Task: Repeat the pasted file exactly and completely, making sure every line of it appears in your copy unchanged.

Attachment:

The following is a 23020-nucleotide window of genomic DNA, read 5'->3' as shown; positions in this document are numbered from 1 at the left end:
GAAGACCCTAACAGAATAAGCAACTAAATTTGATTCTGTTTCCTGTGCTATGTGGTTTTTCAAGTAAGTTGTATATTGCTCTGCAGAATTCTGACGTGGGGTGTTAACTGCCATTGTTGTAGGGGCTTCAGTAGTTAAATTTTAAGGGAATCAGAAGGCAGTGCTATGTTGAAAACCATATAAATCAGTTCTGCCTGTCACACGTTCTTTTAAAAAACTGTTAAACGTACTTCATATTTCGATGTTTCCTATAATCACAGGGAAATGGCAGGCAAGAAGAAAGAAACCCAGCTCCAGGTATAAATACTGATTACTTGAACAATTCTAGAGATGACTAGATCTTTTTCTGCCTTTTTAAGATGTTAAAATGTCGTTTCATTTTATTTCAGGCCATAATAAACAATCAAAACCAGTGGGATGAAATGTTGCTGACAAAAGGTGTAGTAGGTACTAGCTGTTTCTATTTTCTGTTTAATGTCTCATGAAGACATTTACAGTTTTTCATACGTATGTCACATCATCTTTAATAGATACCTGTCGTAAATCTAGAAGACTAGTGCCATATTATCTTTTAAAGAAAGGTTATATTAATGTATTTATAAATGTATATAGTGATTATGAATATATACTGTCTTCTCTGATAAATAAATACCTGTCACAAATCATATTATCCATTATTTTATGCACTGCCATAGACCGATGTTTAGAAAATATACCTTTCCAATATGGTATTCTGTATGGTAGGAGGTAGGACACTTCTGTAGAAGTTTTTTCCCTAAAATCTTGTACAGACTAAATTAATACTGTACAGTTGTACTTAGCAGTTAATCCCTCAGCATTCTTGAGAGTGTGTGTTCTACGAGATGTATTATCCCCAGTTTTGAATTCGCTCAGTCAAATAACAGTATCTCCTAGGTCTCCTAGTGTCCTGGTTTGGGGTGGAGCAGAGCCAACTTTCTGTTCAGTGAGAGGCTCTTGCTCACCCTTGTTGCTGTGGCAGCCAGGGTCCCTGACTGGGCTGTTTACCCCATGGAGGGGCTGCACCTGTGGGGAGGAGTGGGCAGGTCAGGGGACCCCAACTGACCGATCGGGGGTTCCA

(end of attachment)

The following is a 23020-nucleotide window of genomic DNA, read 5'->3' as shown; positions in this document are numbered from 1 at the left end:
GAAGACCCTAACAGAATAAGCAACTAAATTTGATTCTGTTTCCTGTGCTATGTGGTTTTTCAAGTAAGTTGTATATTGCTCTGCAGAATTCTGACGTGGGGTGTTAACTGCCATTGTTGTAGGGGCTTCAGTAGTTAAATTTTAAGGGAATCAGAAGGCAGTGCTATGTTGAAAACCATATAAATCAGTTCTGCCTGTCACACGTTCTTTTAAAAAACTGTTAAACGTACTTCATATTTCGATGTTTCCTATAATCACAGGGAAATGGCAGGCAAGAAGAAAGAAACCCAGCTCCAGGTATAAATACTGATTACTTGAACAATTCTAGAGATGACTAGATCTTTTTCTGCCTTTTTAAGATGTTAAAATGTCGTTTCATTTTATTTCAGGCCATAATAAACAATCAAAACCAGTGGGATGAAATGTTGCTGACAAAAGGTGTAGTAGGTACTAGCTGTTTCTATTTTCTGTTTAATGTCTCATGAAGACATTTACAGTTTTTCATACGTATGTCACATCATCTTTAATAGATACCTGTCGTAAATCTAGAAGACTAGTGCCATATTATCTTTTAAAGAAAGGTTATATTAATGTATTTATAAATGTATATAGTGATTATGAATATATACTGTCTTCTCTGATAAATAAATACCTGTCACAAATCATATTATCCATTATTTTATGCACTGCCATAGACCGATGTTTAGAAAATATACCTTTCCAATATGGTATTCTGTATGGTAGGAGGTAGGACACTTCTGTAGAAGTTTTTTCCCTAAAATCTTGTACAGACTAAATTAATACTGTACAGTTGTACTTAGCAGTTAATCCCTCAGCATTCTTGAGAGTGTGTGTTCTACGAGATGTATTATCCCCAGTTTTGAATTCGCTCAGTCAAATAACAGTATCTCCTAGGTCTCCTAGTGTCCTGGTTTGGGGTGGAGCAGAGCCAACTTTCTGTTCAGTGAGAGGCTCTTGCTCACCCTTGTTGCTGTGGCAGCCAGGGTCCCTGACTGGGCTGTTTACCCCATGGAGGGGCTGCACCTGTGGGGAGGAGTGGGCAGGTCAGGGGACCCCAACTGACCGATCGGGGGTTCCA